Robert Kraft sex spa case falling apart after judge rules ‘prostitution video’ cannot be used as evidence because Patriots owner was naked, giving him a reasonable expectation of privacy
- Robert Kraft and his defense team are likely preparing a Motion to Dismiss after a judge ruled that two vital bits of evidence in the case would be out at trial
- Video of women allegedly performing sex acts on the Patriots owner was tossed because he was naked, and thus had an expectation of privacy ruled the judge
- As a result, the judge ruled that subsequent traffic stop that was conducted by police was ‘unlawful,’ because he was identified to officers from the video
Robert Kraft scored not one, but two big wins on Monday in a Florida courtroom.
It was ordered by Judge Leonard Hanser that hidden camera footage which allegedly showed multiple women performing sex acts on the embattled billionaire for money could not be used as evidence in his upcoming trial.
Furthermore, the subsequent traffic stop of Kraft which was conducted on the basis of that video was also tossed by Judge Hanser, who ruled it was ‘unlawful.’
The crucial off-season victory by Kraft’s defense team will likely be followed with the filing of a Motion to Dismiss.
State’s Attorney Dave Aronberg and his team in Palm Beach County are hard at work as well not doubt, preparing a motion to appeal Judge Hanser’s ruling.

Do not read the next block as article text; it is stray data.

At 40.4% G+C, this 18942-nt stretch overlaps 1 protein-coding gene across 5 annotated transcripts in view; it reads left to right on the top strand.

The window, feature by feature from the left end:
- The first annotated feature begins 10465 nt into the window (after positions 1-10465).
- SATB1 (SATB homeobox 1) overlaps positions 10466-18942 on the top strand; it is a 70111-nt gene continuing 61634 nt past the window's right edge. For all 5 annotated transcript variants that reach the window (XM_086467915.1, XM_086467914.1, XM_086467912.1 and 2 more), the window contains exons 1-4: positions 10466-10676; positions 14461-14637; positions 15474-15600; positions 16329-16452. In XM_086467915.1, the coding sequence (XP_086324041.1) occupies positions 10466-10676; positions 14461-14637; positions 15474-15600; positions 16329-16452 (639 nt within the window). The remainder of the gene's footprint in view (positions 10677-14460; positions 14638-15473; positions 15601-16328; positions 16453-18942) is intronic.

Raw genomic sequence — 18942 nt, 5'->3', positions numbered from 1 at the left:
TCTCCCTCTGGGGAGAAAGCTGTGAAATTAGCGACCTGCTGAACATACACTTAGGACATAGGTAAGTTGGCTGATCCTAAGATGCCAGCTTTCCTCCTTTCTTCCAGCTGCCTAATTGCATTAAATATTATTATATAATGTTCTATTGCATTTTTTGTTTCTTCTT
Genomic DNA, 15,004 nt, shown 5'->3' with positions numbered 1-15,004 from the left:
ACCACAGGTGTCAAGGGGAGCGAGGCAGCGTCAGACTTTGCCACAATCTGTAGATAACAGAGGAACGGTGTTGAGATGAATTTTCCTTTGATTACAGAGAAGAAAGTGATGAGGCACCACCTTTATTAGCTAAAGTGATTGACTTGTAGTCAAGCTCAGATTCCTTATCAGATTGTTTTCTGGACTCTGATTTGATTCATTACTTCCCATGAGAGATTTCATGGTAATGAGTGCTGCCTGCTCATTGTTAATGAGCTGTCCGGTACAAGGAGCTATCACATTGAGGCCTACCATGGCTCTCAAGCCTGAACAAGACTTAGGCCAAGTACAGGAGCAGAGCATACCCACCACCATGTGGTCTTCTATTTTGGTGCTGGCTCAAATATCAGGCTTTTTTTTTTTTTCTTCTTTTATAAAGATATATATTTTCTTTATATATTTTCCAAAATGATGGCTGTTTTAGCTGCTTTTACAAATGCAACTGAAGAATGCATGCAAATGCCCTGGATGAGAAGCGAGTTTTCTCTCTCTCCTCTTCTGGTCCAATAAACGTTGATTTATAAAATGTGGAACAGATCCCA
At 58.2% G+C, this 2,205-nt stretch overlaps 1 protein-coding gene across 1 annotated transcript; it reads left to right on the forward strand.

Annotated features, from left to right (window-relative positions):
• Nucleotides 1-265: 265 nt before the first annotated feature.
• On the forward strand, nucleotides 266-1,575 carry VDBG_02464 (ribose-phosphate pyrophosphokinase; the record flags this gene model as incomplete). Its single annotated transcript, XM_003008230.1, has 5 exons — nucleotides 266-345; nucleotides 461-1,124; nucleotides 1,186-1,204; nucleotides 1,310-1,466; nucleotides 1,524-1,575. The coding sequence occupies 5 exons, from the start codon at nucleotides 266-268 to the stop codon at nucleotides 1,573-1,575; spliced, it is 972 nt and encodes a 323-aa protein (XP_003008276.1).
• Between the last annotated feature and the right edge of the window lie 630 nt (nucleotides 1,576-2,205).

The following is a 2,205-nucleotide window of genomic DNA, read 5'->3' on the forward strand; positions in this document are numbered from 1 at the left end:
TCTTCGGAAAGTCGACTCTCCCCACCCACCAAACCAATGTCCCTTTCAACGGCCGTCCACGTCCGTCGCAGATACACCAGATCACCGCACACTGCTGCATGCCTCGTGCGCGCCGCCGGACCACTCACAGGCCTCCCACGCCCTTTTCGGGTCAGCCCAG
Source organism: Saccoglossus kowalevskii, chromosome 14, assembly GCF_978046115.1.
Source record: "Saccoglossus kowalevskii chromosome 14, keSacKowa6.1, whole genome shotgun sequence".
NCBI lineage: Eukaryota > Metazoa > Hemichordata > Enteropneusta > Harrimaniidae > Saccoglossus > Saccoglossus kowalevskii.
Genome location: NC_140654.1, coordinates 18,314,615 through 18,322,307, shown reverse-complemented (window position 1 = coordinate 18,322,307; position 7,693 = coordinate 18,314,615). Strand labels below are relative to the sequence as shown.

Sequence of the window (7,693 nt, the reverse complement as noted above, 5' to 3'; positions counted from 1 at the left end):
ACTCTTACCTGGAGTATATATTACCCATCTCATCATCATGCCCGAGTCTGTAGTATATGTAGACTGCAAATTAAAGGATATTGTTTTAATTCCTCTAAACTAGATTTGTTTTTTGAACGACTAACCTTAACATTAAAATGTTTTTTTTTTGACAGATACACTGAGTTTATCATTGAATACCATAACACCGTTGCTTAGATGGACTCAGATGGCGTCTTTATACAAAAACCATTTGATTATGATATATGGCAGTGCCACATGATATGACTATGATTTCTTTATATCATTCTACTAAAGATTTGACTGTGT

Offseason win: Robert Kraft (above at the Super Bowl in February) and his defense team are likely preparing a Motion to Dismiss after a judge ruled that two vital bits of evidence in the case would be out at trial
The buff stuff: Video of women allegedly performing sex acts on the Patriots owner was tossed because he was naked (above), and thus had an expectation of privacy ruled the judge
Drive by: As a result, the judge ruled that subsequent traffic stop that was conducted by police was ‘unlawful,’ because he was identified to officers from the video (above)
Kraft’s defense team had been relentless in their quest to get the video evidence in the case thrown out, filing more than 20 motions over the past month
His attorneys listed a number of reasons why the tape should not be admissible in court, but it was ultimately their argument that Kraft had a reasonable expectation of privacy under the Fourth Amendment that swayed then judge to rule in the defendant’s favor.
‘Seeking even legitimate services in a spa normally involves removing all or most of a person’s clothing, behavior almost as private as would occur in a home,’ wrote Judge Hanser.
He went on to state that it was the Court’s belief that ‘society objectively supports as reasonable’ an individual’s expectation of privacy in this instance.
There were also number of other points that had been made by the defense team which Judge Hanser agreed with in his motion, including the fact that police investigating the case took far too many liberties once a judge had signed off on a search warrant.
‘[F]irst the search warrant itself is insufficient,’ noted Judge Hanser.
‘[A]nd, second, minimization techniques were not employed.’
The most glaring example of the latter according to Judge Hanser was the fact that women were filmed by the hidden cameras despite there being no mention of the spa providing illegal services to female clients.